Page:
The premier of Newfoundland and Labrador, Danny Williams, has chosen to come to the United States for cardiac surgery. Williams is not finding himself under fire from those who defend the Canadian health-care system, which has also been a favorite example in the United States for proponents of a government-run system.
On Monday Williams left Canada for the United States, but it is unclear which hospital he is headed towards or what kind of surgery he will be undergoing.
The Newfoundland Deputy Premier Kathy Dunderdale did say that having the surgery in Newfoundland was not an option. That was supported by Canadian Senator Wilbert Keon
, who is a retired heart surgeon and said that Newfoundland does not have the sort of, "post-surgery technical support to allow all advanced complicated procedures to be performed there."
Keon did go on to say though that he could not understand what could be done in the U.S. that couldn't be handled in Canada.
That point was disputed by Dr. Marc Siegel, who is both an internist and Fox News contributor.
said, "You would not find a U.S. governor going to Canada for surgery. We'd be putting our quality of care at risk if we went to a single-payer system like Canada."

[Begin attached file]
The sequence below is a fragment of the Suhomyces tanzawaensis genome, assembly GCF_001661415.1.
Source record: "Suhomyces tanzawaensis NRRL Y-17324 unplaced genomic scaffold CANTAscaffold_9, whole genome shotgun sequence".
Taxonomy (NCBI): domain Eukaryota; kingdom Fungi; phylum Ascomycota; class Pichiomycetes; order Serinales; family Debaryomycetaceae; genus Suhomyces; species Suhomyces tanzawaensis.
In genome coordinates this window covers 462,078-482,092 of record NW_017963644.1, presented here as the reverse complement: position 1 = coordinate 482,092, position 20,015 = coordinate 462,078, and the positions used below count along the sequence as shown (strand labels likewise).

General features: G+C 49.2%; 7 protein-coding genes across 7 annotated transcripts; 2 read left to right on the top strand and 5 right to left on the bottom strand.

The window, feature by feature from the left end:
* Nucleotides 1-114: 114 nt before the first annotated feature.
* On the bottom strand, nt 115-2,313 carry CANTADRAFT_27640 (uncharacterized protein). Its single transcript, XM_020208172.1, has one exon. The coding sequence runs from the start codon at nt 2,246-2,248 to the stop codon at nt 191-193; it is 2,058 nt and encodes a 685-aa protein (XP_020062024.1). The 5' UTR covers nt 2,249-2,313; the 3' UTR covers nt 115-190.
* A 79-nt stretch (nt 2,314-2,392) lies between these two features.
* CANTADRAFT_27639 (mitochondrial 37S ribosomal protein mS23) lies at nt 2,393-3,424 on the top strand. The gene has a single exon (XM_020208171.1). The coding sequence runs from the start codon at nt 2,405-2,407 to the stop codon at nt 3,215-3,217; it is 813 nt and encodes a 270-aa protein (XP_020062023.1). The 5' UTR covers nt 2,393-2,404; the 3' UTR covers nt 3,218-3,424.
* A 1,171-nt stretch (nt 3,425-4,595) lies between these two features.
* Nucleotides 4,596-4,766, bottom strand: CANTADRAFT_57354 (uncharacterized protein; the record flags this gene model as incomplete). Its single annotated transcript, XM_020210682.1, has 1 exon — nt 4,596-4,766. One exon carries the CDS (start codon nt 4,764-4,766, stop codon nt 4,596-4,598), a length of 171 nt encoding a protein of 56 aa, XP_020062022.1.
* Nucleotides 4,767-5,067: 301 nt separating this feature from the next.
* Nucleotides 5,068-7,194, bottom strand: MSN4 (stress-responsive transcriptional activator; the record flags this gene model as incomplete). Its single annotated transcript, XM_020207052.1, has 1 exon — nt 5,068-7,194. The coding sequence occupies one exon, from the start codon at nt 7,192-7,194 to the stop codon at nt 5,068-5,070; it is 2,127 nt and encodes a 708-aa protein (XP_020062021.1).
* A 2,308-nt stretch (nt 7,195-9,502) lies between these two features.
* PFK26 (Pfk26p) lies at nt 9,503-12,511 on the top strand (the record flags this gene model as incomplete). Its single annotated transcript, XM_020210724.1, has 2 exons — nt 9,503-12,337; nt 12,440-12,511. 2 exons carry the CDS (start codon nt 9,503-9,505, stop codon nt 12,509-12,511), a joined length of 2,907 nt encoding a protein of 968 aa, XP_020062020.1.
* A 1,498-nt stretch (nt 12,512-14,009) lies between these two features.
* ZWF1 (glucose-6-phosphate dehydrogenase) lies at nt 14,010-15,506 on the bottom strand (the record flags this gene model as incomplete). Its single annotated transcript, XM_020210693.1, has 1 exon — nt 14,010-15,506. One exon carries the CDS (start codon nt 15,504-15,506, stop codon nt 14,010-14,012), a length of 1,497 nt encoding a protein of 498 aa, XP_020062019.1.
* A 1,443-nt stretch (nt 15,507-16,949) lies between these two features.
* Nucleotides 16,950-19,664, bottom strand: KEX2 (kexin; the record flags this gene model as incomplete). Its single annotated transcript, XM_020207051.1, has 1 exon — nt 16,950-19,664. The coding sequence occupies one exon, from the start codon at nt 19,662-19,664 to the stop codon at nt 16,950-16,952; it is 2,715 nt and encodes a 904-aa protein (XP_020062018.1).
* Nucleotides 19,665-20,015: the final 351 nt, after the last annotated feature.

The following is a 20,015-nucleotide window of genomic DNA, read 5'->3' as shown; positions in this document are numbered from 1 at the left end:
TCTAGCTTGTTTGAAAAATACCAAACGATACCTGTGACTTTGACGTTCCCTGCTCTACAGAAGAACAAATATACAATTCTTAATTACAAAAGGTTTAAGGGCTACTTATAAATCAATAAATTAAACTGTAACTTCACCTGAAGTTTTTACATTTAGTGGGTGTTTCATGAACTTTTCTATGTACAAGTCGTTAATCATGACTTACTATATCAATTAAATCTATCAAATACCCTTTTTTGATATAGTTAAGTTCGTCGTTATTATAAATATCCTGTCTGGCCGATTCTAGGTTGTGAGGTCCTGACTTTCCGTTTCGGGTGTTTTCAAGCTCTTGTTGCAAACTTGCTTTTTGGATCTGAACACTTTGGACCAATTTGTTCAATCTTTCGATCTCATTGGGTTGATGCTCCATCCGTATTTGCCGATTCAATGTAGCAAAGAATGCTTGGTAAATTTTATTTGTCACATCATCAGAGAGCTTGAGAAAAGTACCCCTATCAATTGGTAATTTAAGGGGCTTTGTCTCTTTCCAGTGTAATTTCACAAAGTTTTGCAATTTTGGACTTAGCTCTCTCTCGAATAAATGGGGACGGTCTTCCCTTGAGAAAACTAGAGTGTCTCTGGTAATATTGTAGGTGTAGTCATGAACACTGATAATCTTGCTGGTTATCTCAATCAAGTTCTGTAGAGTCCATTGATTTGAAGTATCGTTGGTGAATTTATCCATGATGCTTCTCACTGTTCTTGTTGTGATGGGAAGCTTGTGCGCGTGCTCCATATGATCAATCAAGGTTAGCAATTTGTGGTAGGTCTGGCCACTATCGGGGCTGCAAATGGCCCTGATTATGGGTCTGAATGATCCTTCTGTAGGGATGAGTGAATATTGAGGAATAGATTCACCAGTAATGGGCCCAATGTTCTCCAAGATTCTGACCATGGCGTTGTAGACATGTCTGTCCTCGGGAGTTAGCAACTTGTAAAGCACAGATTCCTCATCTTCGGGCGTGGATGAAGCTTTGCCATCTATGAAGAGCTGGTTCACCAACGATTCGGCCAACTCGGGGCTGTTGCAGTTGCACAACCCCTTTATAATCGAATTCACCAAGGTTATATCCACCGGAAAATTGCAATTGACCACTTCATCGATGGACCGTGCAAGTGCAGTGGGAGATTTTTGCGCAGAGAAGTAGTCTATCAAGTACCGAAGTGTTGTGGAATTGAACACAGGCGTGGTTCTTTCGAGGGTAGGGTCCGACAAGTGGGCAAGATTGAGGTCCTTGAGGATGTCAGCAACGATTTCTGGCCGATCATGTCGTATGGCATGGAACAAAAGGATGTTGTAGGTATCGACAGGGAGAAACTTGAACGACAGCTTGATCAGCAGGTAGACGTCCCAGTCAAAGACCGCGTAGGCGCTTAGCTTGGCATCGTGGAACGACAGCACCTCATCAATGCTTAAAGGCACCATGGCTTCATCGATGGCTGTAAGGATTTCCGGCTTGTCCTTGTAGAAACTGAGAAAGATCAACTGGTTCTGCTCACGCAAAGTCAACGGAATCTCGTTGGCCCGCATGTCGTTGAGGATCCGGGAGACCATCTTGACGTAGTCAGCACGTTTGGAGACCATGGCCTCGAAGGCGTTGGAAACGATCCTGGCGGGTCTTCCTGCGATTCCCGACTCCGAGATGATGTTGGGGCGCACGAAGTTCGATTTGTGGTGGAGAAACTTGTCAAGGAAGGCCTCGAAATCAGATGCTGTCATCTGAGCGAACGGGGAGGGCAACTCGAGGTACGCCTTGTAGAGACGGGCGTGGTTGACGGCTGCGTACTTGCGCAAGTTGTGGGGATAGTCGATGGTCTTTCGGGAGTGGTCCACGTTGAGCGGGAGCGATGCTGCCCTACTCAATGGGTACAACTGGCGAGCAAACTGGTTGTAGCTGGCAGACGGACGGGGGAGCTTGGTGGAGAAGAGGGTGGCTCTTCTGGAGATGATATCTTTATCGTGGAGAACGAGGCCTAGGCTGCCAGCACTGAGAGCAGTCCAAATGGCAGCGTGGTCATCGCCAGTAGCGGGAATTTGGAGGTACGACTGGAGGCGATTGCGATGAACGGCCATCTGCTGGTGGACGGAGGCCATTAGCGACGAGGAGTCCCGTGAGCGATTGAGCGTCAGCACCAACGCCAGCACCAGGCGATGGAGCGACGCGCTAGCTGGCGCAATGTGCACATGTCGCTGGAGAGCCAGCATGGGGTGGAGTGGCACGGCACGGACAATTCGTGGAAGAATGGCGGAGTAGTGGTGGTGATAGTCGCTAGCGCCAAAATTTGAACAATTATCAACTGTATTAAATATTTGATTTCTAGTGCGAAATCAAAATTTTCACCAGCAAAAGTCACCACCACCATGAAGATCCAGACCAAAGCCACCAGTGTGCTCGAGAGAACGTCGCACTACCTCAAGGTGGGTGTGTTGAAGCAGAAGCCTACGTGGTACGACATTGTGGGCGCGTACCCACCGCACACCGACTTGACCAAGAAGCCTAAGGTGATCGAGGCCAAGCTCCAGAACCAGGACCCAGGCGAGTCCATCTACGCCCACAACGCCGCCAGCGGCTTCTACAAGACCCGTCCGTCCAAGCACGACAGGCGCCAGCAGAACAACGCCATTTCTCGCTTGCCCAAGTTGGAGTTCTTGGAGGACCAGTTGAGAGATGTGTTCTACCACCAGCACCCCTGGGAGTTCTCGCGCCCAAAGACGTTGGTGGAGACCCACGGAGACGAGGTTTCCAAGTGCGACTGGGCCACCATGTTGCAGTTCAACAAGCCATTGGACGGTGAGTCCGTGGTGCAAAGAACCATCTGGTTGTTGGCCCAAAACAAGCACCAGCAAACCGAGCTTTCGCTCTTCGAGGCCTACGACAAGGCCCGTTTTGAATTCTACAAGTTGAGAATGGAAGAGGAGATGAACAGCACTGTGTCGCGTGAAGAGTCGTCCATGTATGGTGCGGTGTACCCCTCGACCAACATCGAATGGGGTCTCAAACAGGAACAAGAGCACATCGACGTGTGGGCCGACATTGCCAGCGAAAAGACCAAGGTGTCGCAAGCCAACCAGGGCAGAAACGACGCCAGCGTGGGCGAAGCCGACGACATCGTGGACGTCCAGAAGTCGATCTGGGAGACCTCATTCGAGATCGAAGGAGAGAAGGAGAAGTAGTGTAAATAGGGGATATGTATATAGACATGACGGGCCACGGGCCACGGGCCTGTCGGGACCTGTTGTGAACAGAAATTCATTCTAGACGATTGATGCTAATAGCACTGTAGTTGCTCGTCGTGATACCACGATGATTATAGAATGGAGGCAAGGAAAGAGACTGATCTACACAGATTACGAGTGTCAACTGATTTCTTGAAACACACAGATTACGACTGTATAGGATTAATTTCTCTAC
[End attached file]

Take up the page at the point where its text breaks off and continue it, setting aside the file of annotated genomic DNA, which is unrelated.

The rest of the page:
Siegel pointed out that should the United States move to a system similar to that of Canada then we would see people leaving the United States, much like Williams has done to his home country of Canada, to get the best of the best care possible.
Williams, who is a millionaire and former lawyer, it was pointed out may have private health insurance which might not have been accepted at Canadian hospitals. Still, Dunderdale
said, "I would expect that he is eligible for all the rest of us would be in terms of our own private insurance or government insurance, and I'm sure there's anything over and above that, the premier would certainly take care of it himself."